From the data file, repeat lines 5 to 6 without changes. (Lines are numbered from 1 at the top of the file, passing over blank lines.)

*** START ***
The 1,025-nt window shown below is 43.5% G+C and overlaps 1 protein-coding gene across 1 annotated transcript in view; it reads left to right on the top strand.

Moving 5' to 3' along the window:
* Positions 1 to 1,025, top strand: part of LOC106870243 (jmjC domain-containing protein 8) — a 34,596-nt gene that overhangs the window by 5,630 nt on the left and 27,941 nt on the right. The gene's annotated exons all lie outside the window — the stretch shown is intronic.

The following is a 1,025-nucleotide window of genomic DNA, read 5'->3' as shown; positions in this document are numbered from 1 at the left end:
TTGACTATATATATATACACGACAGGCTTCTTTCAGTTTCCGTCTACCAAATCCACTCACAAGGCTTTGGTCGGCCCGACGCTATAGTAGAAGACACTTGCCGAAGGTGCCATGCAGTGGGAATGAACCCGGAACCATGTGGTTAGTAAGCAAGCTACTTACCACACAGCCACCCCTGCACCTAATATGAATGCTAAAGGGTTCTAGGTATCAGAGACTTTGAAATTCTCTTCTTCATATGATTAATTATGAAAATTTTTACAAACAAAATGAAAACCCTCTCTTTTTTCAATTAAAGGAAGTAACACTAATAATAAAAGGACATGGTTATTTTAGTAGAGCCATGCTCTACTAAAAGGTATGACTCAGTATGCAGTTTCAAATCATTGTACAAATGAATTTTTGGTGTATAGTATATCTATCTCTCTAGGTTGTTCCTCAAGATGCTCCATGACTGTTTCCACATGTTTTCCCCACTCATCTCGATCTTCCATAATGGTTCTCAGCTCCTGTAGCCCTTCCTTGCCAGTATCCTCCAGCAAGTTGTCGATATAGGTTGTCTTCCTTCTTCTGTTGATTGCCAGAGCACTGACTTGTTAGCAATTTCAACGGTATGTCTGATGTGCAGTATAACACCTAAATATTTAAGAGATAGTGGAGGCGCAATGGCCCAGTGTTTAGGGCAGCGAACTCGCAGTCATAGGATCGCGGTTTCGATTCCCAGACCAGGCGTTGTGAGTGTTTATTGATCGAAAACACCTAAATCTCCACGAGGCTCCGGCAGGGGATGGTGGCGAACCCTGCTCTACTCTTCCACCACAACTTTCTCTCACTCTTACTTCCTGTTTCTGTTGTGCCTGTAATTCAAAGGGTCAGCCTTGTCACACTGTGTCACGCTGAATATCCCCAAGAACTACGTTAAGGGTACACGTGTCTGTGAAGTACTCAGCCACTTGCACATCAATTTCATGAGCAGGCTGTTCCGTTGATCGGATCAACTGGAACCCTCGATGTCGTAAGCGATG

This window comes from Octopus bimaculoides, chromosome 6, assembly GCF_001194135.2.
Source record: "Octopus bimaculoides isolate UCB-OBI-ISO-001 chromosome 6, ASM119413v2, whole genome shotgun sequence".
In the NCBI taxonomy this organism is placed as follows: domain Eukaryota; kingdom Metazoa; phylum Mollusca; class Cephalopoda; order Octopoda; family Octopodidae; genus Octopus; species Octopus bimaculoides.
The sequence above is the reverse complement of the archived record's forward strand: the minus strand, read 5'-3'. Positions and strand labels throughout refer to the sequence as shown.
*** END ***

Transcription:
TTGACTATATATATATACACGACAGGCTTCTTTCAGTTTCCGTCTACCAAATCCACTCACAAGGCTTTGGTCGGCCCGACGCTATAGTAGAAGACACTTGCCGAAGGTGCCATGCAGTGGGAATGAACCCGGAACCATGTGGTTAGTAAGCAAGCTACTTACCACACAGCCACCCCTGCACCTAATATGAATGCTAAAGGGTTCTAGGTATCAGAGACTTTGAAATTCTCTTCTTCATATGATTAATTATGAAAATTTTTACAAACAAAATGAAAACCCTCTCTTTTTTCAATTAAAGGAAGTAACACTAATAATAAAAGGACATGGTTATTTTAGTAGAGCCATGCTCTACTAAAAGGTATGACTCAGTATGCAGTTTCAAATCATTGTACAAATGAATTTTTGGTGTATAGTATATCTATCTCTCTAGGTTGTTCCTCAAGATGCTCCATGACTGTTTCCACATGTTTTCCCCACTCATCTCGATCTTCCATAATGGTTCTCAGCTCCTGTAGCCCTTCCTTGCCAGTATCCTCCAGCAAGTTGTCGATATAGGTTGTCTTCCTTCTTCTGTTGATTGCCAGAGCACTGACTTGTTAGCAATTTCAACGGTATGTCTGATGTGCAGTATAACACCTAAATATTTAAGAGATAGTGGAGGCGCAATGGCCCAGTGTTTAGGGCAGCGAACTCGCAGTCATAGGATCGCGGTTTCGATTCCCAGACCAGGCGTTGTGAGTGTTTATTGATCGAAAACACCTAAATCTCCACGAGGCTCCGGCAGGGGATGGTGGCGAACCCTGCTCTACTCTTCCACCACAACTTTCTCTCACTCTTACTTCCTGTTTCTGTTGTGCCTGTAATTCAAAGGGTCAGCCTTGTCACACTGTGTCACGCTGAATATCCCCAAGAACTACGTTAAGGGTACACGTGTCTGTGAAGTACTCAGCCACTTGCACATCAATTTCATGAGCAGGCTGTTCCGTTGATCGGATCAACTGGAACCCTCGATGTCGTAAGCGATG

This window comes from Octopus bimaculoides, chromosome 6, assembly GCF_001194135.2.